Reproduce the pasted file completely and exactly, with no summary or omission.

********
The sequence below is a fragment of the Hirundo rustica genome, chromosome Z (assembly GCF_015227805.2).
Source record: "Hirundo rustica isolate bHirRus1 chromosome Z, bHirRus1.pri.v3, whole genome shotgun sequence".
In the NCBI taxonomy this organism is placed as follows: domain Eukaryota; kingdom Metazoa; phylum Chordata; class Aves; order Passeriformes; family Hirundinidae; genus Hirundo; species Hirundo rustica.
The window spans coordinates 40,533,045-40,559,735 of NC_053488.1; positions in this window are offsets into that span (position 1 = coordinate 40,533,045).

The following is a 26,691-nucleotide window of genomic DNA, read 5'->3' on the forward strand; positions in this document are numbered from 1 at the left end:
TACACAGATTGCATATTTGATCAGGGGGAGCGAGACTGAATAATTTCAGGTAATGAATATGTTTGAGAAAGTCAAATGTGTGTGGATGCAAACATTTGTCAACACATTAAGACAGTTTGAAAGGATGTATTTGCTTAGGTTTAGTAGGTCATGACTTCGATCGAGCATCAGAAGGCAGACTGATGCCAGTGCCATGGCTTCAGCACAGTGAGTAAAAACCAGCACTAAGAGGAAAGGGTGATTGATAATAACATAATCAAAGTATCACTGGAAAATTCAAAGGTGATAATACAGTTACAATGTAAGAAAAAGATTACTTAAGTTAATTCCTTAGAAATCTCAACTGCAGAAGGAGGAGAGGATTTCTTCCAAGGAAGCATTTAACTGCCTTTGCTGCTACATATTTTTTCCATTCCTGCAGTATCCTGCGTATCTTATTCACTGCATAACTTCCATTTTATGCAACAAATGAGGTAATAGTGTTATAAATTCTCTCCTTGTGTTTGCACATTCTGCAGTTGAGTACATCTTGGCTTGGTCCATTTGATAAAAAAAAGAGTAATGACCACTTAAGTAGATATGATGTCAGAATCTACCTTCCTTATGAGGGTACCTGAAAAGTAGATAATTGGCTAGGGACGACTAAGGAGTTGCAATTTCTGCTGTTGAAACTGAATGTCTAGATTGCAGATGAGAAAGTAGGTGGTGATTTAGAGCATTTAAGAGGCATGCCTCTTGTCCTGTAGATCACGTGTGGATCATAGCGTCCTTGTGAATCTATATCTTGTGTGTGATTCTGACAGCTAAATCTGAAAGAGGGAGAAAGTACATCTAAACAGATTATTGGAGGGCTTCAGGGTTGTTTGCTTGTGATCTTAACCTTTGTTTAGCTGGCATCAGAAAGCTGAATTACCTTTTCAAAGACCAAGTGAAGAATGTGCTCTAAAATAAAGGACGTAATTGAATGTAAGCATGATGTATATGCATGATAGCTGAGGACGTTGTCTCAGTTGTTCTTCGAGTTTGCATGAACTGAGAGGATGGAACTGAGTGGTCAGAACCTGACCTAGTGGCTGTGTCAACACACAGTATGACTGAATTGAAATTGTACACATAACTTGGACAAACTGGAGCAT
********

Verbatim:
The sequence below is a fragment of the Hirundo rustica genome, chromosome Z (assembly GCF_015227805.2).
Source record: "Hirundo rustica isolate bHirRus1 chromosome Z, bHirRus1.pri.v3, whole genome shotgun sequence".
In the NCBI taxonomy this organism is placed as follows: domain Eukaryota; kingdom Metazoa; phylum Chordata; class Aves; order Passeriformes; family Hirundinidae; genus Hirundo; species Hirundo rustica.
The window spans coordinates 40,533,045-40,559,735 of NC_053488.1; positions in this window are offsets into that span (position 1 = coordinate 40,533,045).

The following is a 26,691-nucleotide window of genomic DNA, read 5'->3' on the forward strand; positions in this document are numbered from 1 at the left end:
TACACAGATTGCATATTTGATCAGGGGGAGCGAGACTGAATAATTTCAGGTAATGAATATGTTTGAGAAAGTCAAATGTGTGTGGATGCAAACATTTGTCAACACATTAAGACAGTTTGAAAGGATGTATTTGCTTAGGTTTAGTAGGTCATGACTTCGATCGAGCATCAGAAGGCAGACTGATGCCAGTGCCATGGCTTCAGCACAGTGAGTAAAAACCAGCACTAAGAGGAAAGGGTGATTGATAATAACATAATCAAAGTATCACTGGAAAATTCAAAGGTGATAATACAGTTACAATGTAAGAAAAAGATTACTTAAGTTAATTCCTTAGAAATCTCAACTGCAGAAGGAGGAGAGGATTTCTTCCAAGGAAGCATTTAACTGCCTTTGCTGCTACATATTTTTTCCATTCCTGCAGTATCCTGCGTATCTTATTCACTGCATAACTTCCATTTTATGCAACAAATGAGGTAATAGTGTTATAAATTCTCTCCTTGTGTTTGCACATTCTGCAGTTGAGTACATCTTGGCTTGGTCCATTTGATAAAAAAAAGAGTAATGACCACTTAAGTAGATATGATGTCAGAATCTACCTTCCTTATGAGGGTACCTGAAAAGTAGATAATTGGCTAGGGACGACTAAGGAGTTGCAATTTCTGCTGTTGAAACTGAATGTCTAGATTGCAGATGAGAAAGTAGGTGGTGATTTAGAGCATTTAAGAGGCATGCCTCTTGTCCTGTAGATCACGTGTGGATCATAGCGTCCTTGTGAATCTATATCTTGTGTGTGATTCTGACAGCTAAATCTGAAAGAGGGAGAAAGTACATCTAAACAGATTATTGGAGGGCTTCAGGGTTGTTTGCTTGTGATCTTAACCTTTGTTTAGCTGGCATCAGAAAGCTGAATTACCTTTTCAAAGACCAAGTGAAGAATGTGCTCTAAAATAAAGGACGTAATTGAATGTAAGCATGATGTATATGCATGATAGCTGAGGACGTTGTCTCAGTTGTTCTTCGAGTTTGCATGAACTGAGAGGATGGAACTGAGTGGTCAGAACCTGACCTAGTGGCTGTGTCAACACACAGTATGACTGAATTGAAATTGTACACATAACTTGGACAAACTGGAGCAT